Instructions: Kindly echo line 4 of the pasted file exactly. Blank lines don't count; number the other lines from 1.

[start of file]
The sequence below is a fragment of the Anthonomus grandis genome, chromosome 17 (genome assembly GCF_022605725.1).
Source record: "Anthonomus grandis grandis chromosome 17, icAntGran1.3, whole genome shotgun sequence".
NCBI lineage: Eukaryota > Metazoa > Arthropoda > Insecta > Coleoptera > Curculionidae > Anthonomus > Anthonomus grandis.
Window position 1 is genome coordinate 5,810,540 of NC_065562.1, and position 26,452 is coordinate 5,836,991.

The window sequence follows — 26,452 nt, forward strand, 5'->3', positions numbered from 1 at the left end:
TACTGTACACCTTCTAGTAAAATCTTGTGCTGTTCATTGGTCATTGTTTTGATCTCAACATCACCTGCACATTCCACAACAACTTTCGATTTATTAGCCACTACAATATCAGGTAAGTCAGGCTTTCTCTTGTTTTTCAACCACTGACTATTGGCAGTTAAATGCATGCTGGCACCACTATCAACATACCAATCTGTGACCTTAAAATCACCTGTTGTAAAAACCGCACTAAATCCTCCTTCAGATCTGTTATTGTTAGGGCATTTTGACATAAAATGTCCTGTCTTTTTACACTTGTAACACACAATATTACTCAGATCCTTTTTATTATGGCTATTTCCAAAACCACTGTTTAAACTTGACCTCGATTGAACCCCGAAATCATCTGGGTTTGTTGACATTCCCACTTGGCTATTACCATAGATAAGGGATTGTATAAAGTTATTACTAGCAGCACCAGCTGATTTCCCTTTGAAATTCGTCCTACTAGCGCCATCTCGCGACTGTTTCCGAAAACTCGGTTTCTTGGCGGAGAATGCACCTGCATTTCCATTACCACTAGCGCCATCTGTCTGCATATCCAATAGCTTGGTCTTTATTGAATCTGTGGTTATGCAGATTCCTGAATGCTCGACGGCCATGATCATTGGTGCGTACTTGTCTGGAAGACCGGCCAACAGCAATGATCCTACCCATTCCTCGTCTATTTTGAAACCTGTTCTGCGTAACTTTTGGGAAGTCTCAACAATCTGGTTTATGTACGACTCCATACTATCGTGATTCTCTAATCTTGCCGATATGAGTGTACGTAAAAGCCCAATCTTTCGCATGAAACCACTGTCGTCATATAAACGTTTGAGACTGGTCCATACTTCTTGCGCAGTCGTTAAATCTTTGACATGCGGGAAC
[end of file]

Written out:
Window position 1 is genome coordinate 5,810,540 of NC_065562.1, and position 26,452 is coordinate 5,836,991.